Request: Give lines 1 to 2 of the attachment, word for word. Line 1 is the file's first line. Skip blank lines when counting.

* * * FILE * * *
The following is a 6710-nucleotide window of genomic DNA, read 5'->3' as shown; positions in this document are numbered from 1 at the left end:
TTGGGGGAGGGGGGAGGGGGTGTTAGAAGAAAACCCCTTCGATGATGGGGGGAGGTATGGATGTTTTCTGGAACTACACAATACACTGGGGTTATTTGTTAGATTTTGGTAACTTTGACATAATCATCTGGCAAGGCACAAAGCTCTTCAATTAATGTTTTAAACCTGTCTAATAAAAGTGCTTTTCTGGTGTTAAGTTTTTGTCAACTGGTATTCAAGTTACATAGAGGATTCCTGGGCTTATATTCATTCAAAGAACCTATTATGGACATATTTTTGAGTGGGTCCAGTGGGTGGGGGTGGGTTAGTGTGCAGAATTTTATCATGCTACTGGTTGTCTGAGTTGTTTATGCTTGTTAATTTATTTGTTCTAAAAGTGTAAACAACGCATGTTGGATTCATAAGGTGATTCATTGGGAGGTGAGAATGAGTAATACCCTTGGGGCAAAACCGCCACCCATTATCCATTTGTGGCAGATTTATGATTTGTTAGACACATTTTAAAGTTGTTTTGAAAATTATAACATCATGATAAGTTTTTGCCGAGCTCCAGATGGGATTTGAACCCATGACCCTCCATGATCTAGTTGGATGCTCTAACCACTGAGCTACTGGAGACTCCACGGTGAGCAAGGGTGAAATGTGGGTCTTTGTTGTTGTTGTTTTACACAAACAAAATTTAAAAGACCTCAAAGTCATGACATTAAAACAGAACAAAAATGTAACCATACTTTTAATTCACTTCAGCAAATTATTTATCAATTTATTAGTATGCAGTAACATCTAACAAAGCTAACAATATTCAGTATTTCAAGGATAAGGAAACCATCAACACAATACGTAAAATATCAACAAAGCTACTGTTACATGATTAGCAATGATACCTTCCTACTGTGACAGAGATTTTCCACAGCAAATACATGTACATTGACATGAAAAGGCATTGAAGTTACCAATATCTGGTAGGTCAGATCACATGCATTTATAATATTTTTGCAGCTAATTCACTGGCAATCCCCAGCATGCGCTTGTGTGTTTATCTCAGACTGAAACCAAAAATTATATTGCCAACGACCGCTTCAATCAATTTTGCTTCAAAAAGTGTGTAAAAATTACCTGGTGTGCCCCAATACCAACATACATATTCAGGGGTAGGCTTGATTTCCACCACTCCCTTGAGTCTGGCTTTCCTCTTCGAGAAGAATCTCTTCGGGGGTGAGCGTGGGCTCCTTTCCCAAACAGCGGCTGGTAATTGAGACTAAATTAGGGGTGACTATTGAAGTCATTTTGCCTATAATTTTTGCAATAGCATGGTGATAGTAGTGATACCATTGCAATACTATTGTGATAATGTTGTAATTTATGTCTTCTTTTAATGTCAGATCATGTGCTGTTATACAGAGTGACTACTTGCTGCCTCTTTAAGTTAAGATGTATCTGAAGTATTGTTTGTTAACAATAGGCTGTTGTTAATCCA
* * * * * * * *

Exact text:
The following is a 6710-nucleotide window of genomic DNA, read 5'->3' as shown; positions in this document are numbered from 1 at the left end:
TTGGGGGAGGGGGGAGGGGGTGTTAGAAGAAAACCCCTTCGATGATGGGGGGAGGTATGGATGTTTTCTGGAACTACACAATACACTGGGGTTATTTGTTAGATTTTGGTAACTTTGACATAATCATCTGGCAAGGCACAAAGCTCTTCAATTAATGTTTTAAACCTGTCTAATAAAAGTGCTTTTCTGGTGTTAAGTTTTTGTCAACTGGTATTCAAGTTACATAGAGGATTCCTGGGCTTATATTCATTCAAAGAACCTATTATGGACATATTTTTGAGTGGGTCCAGTGGGTGGGGGTGGGTTAGTGTGCAGAATTTTATCATGCTACTGGTTGTCTGAGTTGTTTATGCTTGTTAATTTATTTGTTCTAAAAGTGTAAACAACGCATGTTGGATTCATAAGGTGATTCATTGGGAGGTGAGAATGAGTAATACCCTTGGGGCAAAACCGCCACCCATTATCCATTTGTGGCAGATTTATGATTTGTTAGACACATTTTAAAGTTGTTTTGAAAATTATAACATCATGATAAGTTTTTGCCGAGCTCCAGATGGGATTTGAACCCATGACCCTCCATGATCTAGTTGGATGCTCTAACCACTGAGCTACTGGAGACTCCACGGTGAGCAAGGGTGAAATGTGGGTCTTTGTTGTTGTTGTTTTACACAAACAAAATTTAAAAGACCTCAAAGTCATGACATTAAAACAGAACAAAAATGTAACCATACTTTTAATTCACTTCAGCAAATTATTTATCAATTTATTAGTATGCAGTAACATCTAACAAAGCTAACAATATTCAGTATTTCAAGGATAAGGAAACCATCAACACAATACGTAAAATATCAACAAAGCTACTGTTACATGATTAGCAATGATACCTTCCTACTGTGACAGAGATTTTCCACAGCAAATACATGTACATTGACATGAAAAGGCATTGAAGTTACCAATATCTGGTAGGTCAGATCACATGCATTTATAATATTTTTGCAGCTAATTCACTGGCAATCCCCAGCATGCGCTTGTGTGTTTATCTCAGACTGAAACCAAAAATTATATTGCCAACGACCGCTTCAATCAATTTTGCTTCAAAAAGTGTGTAAAAATTACCTGGTGTGCCCCAATACCAACATACATATTCAGGGGTAGGCTTGATTTCCACCACTCCCTTGAGTCTGGCTTTCCTCTTCGAGAAGAATCTCTTCGGGGGTGAGCGTGGGCTCCTTTCCCAAACAGCGGCTGGTAATTGAGACTAAATTAGGGGTGACTATTGAAGTCATTTTGCCTATAATTTTTGCAATAGCATGGTGATAGTAGTGATACCATTGCAATACTATTGTGATAATGTTGTAATTTATGTCTTCTTTTAATGTCAGATCATGTGCTGTTATACAGAGTGACTACTTGCTGCCTCTTTAAGTTAAGATGTATCTGAAGTATTGTTTGTTAACAATAGGCTGTTGTTAATCCA